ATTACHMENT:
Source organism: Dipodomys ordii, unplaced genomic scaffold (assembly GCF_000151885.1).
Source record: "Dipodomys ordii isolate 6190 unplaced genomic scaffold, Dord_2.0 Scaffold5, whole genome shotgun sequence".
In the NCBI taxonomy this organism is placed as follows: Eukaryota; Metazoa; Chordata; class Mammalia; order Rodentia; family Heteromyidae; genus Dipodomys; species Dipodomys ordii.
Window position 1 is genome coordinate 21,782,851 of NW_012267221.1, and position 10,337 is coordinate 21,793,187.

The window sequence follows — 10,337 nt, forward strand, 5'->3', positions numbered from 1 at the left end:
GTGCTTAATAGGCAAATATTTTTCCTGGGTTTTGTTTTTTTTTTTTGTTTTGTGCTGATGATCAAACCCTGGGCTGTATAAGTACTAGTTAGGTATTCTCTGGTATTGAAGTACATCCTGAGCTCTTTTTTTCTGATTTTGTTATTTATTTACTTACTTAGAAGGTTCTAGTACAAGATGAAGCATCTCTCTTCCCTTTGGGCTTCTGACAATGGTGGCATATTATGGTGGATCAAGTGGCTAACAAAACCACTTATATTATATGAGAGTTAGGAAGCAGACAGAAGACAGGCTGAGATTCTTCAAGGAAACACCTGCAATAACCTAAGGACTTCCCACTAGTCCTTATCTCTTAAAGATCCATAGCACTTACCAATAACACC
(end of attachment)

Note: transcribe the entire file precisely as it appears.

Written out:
Source organism: Dipodomys ordii, unplaced genomic scaffold (assembly GCF_000151885.1).
Source record: "Dipodomys ordii isolate 6190 unplaced genomic scaffold, Dord_2.0 Scaffold5, whole genome shotgun sequence".
In the NCBI taxonomy this organism is placed as follows: Eukaryota; Metazoa; Chordata; class Mammalia; order Rodentia; family Heteromyidae; genus Dipodomys; species Dipodomys ordii.
Window position 1 is genome coordinate 21,782,851 of NW_012267221.1, and position 10,337 is coordinate 21,793,187.

The window sequence follows — 10,337 nt, forward strand, 5'->3', positions numbered from 1 at the left end:
GTGCTTAATAGGCAAATATTTTTCCTGGGTTTTGTTTTTTTTTTTTGTTTTGTGCTGATGATCAAACCCTGGGCTGTATAAGTACTAGTTAGGTATTCTCTGGTATTGAAGTACATCCTGAGCTCTTTTTTTCTGATTTTGTTATTTATTTACTTACTTAGAAGGTTCTAGTACAAGATGAAGCATCTCTCTTCCCTTTGGGCTTCTGACAATGGTGGCATATTATGGTGGATCAAGTGGCTAACAAAACCACTTATATTATATGAGAGTTAGGAAGCAGACAGAAGACAGGCTGAGATTCTTCAAGGAAACACCTGCAATAACCTAAGGACTTCCCACTAGTCCTTATCTCTTAAAGATCCATAGCACTTACCAATAACACC